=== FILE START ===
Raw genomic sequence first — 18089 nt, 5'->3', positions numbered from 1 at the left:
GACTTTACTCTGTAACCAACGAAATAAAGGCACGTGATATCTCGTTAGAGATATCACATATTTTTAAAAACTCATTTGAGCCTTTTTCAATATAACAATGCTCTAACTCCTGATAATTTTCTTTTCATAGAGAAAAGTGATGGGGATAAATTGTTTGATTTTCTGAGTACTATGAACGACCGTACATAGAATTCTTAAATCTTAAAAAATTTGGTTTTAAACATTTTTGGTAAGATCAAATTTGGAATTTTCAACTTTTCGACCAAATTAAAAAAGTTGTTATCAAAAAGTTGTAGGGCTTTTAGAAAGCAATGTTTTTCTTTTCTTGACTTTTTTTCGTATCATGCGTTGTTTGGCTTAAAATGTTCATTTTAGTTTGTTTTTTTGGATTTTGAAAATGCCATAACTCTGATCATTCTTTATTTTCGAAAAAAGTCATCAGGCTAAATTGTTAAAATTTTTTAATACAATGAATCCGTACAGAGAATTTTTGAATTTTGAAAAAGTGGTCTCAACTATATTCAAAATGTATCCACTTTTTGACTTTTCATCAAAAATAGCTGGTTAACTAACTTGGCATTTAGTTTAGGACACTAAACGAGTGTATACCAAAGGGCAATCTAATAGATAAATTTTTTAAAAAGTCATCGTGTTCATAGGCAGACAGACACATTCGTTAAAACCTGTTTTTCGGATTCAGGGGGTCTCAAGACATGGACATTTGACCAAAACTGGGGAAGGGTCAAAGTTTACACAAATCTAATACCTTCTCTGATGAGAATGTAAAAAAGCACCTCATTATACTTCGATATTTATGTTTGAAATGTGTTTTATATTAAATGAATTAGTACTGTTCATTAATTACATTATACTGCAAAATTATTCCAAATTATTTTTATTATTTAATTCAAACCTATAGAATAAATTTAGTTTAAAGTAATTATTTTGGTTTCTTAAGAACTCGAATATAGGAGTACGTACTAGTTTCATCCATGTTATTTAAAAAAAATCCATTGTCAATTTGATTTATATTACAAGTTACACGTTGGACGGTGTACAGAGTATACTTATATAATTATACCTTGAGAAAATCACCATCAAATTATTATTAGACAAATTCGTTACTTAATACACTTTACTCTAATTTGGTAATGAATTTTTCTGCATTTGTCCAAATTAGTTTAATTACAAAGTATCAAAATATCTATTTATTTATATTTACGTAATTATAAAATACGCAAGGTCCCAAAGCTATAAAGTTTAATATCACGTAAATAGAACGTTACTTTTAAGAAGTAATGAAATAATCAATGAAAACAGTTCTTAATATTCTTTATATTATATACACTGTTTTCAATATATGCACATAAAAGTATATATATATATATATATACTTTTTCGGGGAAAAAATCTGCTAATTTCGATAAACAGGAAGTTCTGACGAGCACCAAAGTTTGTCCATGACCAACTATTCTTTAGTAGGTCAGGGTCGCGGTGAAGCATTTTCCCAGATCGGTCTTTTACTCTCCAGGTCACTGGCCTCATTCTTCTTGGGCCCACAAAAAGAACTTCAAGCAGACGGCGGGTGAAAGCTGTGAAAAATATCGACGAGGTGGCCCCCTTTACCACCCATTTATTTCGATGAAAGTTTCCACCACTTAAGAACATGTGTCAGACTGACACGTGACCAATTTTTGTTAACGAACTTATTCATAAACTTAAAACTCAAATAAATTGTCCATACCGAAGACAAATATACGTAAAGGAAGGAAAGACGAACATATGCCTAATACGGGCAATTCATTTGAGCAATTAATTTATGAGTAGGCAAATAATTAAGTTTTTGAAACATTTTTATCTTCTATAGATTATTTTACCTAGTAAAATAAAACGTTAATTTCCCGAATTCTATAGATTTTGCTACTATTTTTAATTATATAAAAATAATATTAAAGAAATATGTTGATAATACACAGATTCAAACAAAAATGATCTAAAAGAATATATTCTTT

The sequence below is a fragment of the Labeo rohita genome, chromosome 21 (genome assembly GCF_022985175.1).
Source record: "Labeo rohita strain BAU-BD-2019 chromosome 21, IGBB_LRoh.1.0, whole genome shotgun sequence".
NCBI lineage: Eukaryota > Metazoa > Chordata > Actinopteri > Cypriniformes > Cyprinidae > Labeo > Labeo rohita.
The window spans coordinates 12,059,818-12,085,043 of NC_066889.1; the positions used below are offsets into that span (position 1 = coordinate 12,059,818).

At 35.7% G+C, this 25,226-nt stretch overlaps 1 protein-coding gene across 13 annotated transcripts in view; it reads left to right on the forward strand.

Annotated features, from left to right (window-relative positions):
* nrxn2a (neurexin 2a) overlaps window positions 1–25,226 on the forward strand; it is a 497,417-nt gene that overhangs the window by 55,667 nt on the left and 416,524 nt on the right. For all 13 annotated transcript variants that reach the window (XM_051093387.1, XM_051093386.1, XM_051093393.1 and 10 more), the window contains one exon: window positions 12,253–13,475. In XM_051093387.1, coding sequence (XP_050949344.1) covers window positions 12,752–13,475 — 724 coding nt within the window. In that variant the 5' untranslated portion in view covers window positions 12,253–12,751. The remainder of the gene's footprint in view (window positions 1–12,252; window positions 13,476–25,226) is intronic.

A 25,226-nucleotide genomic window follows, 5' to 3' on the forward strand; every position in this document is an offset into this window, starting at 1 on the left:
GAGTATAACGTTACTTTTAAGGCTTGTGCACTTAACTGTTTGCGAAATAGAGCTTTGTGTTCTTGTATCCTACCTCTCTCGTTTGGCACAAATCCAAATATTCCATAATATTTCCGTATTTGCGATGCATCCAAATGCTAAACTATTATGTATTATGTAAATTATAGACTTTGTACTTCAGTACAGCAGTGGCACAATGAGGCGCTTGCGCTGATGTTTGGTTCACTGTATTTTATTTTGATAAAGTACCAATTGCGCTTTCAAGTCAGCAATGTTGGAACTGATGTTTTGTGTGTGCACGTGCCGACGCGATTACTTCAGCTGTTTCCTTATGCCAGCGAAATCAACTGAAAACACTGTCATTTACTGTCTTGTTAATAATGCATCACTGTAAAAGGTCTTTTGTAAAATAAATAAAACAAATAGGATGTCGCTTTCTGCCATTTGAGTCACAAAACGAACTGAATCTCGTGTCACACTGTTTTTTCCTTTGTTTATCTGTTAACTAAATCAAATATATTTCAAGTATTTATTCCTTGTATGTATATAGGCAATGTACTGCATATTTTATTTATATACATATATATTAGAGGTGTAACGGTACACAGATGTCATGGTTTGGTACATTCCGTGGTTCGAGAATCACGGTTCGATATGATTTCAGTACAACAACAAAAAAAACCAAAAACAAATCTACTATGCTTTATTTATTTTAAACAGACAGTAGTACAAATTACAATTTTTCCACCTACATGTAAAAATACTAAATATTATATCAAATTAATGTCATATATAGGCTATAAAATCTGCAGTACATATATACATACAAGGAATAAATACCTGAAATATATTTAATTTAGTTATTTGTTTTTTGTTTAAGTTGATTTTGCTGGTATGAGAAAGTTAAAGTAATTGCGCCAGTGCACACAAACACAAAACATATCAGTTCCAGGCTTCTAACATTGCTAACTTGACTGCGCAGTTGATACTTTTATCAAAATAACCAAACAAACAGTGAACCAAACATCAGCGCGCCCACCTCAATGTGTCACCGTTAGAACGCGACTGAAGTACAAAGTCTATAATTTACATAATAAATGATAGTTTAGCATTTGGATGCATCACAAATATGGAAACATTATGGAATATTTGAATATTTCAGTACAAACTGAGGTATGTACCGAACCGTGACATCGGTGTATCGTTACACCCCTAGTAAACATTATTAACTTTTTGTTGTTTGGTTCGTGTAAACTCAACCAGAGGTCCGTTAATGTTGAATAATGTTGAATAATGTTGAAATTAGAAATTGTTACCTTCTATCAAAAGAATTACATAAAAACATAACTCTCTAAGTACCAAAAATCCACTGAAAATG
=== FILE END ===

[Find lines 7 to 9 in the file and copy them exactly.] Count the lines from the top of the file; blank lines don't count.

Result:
At 35.7% G+C, this 25,226-nt stretch overlaps 1 protein-coding gene across 13 annotated transcripts in view; it reads left to right on the forward strand.

Annotated features, from left to right (window-relative positions):
* nrxn2a (neurexin 2a) overlaps window positions 1–25,226 on the forward strand; it is a 497,417-nt gene that overhangs the window by 55,667 nt on the left and 416,524 nt on the right. For all 13 annotated transcript variants that reach the window (XM_051093387.1, XM_051093386.1, XM_051093393.1 and 10 more), the window contains one exon: window positions 12,253–13,475. In XM_051093387.1, coding sequence (XP_050949344.1) covers window positions 12,752–13,475 — 724 coding nt within the window. In that variant the 5' untranslated portion in view covers window positions 12,253–12,751. The remainder of the gene's footprint in view (window positions 1–12,252; window positions 13,476–25,226) is intronic.